Oscars 2015. A white-out? It’s complicated.

Butterfly McQueen, 1st black Oscar winner, at age 79.

Butterfly McQueen, 1st black Oscar winner, at age 79.

I enjoy a good movie. I am not a  fanatic. I don’t go to Oscar parties, and my concern with fashion on the red carpet is on par with my interest in the train wrecks that are the Kardashians, the Duggars, and Kate plus her moppets.

I grew up, in an integrated neighborhood, in the era of MLK. As a kid, my friends came in all colors. Today, I’m no different. As a result, I was flummoxed that Selma was ignored in so many categories. The Selma March was a seminal moment in US history, and the notion that the actors in this film were not-Oscar worthy made me think.

Is this racism? Do I search for “white privilege moments?” Is this season just an anomaly?

In the years since the Civil Rights movement, blacks have, slowly but steadily, made in-roads into the mainstream of Hollywood. In the last few years, the Academy has been color-blind as black-themed, black-acted films have been rewarded. Yet, Hollywood truly is built on the insider-est of insider traditions. We tend to hang out with, and do business with, people like ourselves. As Chris Rock said, “Those Hollywood white folks, they just keep hiring more white folks.”(Click here for Rock’s take on Hollywood-long but worth the read.)

The Academy is 94% white. The median age is 63. Men dominate-77% (L.A.Times) That’s a lot of old white guys making the decisions about who gets to stroll the red carpet and answer the breathless question “Who are you wearing tonight?”

Perhaps this year is an anomaly:
Maybe this was just such a strong year for films that there just wasn’t room to recognize the contributions of black people to the industry this year. Not to slight the Best Actor nominees this year, but was David Oyelowo’s performance as Rev. Martin Luther King in “Selma” — the one element of the movie no one seemed to find fault with — not worthy to be included among them? And aside from “Selma,” was Chadwick Boseman’s performance as James Brown in “Get On Up” a lesser achievement than those of the white actors nominated for biopic roles this year? Did Gugu Mbatha-Raw not deserve consideration for her starring roles in “Belle” or “Beyond the Lights”? Was Chris Rock’s screenplay for “Top Five” not worthy of inclusion? Did cinematographer Bradford Young, who shot both “Selma” and “A Most Violent Year,” not deserve a nod? Did not one black person do Oscar-worthy work this year? (Movie-fone, The Black Shut-out)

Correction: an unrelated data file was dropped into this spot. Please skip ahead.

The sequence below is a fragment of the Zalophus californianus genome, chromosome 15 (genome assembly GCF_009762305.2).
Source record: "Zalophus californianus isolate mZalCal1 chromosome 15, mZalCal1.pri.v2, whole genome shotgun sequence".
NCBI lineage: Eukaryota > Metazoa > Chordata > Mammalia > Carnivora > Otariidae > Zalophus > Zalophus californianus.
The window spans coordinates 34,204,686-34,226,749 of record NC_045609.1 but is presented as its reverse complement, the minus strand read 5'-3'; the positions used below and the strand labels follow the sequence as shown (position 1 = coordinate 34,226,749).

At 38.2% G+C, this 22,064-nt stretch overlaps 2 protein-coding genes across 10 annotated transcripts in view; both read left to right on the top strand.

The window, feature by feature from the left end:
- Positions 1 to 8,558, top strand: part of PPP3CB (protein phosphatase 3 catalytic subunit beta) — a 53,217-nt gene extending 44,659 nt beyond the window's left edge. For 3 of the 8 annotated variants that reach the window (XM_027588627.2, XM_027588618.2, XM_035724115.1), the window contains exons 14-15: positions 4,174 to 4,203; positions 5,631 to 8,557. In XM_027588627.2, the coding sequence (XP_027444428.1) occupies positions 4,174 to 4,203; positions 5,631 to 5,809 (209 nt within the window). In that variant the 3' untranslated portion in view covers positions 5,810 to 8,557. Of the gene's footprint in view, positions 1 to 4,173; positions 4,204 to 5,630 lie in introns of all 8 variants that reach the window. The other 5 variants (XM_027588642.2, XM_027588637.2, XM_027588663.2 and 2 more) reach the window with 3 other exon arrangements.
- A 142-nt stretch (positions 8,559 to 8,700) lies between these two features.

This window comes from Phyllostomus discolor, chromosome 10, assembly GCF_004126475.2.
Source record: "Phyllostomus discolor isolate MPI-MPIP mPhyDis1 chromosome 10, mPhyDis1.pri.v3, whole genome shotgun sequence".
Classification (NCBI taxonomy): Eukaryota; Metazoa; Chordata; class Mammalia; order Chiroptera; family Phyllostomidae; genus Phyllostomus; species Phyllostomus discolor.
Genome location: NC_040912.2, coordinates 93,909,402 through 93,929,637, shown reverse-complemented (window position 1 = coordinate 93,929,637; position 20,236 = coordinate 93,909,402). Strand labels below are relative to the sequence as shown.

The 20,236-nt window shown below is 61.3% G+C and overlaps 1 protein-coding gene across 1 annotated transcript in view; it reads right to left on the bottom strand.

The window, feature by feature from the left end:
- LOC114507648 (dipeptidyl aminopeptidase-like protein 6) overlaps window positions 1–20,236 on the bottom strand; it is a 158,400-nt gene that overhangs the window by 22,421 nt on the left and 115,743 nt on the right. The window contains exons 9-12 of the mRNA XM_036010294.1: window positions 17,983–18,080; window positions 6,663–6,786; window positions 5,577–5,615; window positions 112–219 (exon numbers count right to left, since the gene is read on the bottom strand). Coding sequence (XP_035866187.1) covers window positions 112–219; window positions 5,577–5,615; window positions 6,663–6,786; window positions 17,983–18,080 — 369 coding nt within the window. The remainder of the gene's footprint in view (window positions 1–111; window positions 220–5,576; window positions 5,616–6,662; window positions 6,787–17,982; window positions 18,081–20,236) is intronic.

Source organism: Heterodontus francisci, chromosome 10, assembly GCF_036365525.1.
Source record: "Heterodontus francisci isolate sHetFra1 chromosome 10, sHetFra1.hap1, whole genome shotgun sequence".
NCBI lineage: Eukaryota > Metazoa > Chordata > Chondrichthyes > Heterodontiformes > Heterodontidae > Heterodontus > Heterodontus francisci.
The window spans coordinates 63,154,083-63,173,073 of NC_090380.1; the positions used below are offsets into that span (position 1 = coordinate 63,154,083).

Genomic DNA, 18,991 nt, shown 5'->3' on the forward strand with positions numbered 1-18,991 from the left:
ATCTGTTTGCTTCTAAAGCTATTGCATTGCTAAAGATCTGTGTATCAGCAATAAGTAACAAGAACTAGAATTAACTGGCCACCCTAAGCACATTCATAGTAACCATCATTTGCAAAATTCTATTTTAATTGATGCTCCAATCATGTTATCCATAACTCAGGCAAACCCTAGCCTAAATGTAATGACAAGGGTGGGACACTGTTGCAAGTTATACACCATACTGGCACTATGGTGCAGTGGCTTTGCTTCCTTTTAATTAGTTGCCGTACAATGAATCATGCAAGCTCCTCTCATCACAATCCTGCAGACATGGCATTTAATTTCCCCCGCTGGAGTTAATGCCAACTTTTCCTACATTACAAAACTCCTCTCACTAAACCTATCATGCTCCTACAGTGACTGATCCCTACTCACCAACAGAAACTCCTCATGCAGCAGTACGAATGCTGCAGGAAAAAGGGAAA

Is there some sort of blatant racism? I strongly doubt it. Is it the sort of institutional racism that until recently, dominated American business and higher education? Quite possibly.

And there, for me, is the problem. I don’t like the idea of mandatory diversity. I like the  idea that we, as good people, bring an issue to light, and we ask good sense and decency to solve the problem. I am also enough of a realist to understand that good sense is frequently in short supply. After all, the president of AMPA&S is a black woman. We see where that has gotten them this year.

Academy president Boone Isaacs spoke to that issue. “In the last two years, we’ve made greater strides than we ever have in the past toward becoming a more diverse and inclusive organization through admitting new members and more inclusive classes of members. And, personally, I would love to see and look forward to see a greater cultural diversity among all our nominees in all of our categories.”

The idea that black-themed films are not significant economic players is specious as well. Selma has received great reviews, by the press and fan-driven sites, and has done solid box office. Twelve Years a Slave did well at the box office. The Help was a blockbuster. It’s not, strangely enough, always about the money.

It is about validation. Spike Lee’s 1989 Do the Right Thing was one of the great films to come out in the 1980s. I still quote it to students, friends, and the athletes I coach. Spike told the Daily Beast:

“nobody is talking about motherf—in’ ‘Driving Miss Daisy.’ (Driving won Best Picture in 1989) That film is not being taught in film schools all around the world like ‘Do the Right Thing’ is. You can’t go to awards like the Oscars or the Grammys for validation. The validation is if your work still stands 25 years later.”

The Academy Awards.  2015. Enjoy the show, everyone. But give it a think amidst the pomp and glitz.

What do you think; is it racism, just one of those years, or a combination?

The BIG PICTURE #DadsRT question: How do you talk to your children about racism?

Visit the Dads Roundtable Facebook page to share your thoughts. Thanks.

For further reading:

2014 Hollywood Diversity Report- The Ralph Bunche Center at UCLA

Unmasking the Academy – L.A.Times

Black Oscar nominees and winners

Slider image via Daily Surge

 

Comments

The Beginning
About David Stanley

Teacher & science guy, writer, musician, coach, skier and bike racer, I am interested… in everything; your story, food & spirits and music and everything in the natural world, spirit & sport. My son is 22 and still needs his Dad. I am 56 and so do I.
I blog on life and death, cancer and sports, kids and education at http://dstan58.blogspot.com/

RTD: Sports’ Role in the…

What is more important to the emotional and … [Read Article]

Pop’s Lock…

Every once in a while when I want to transport … [Read Article]

10 Lessons from 10 Years of…

http://youtu.be/_bY0fdgpISc In a couple weeks I … [Read Article]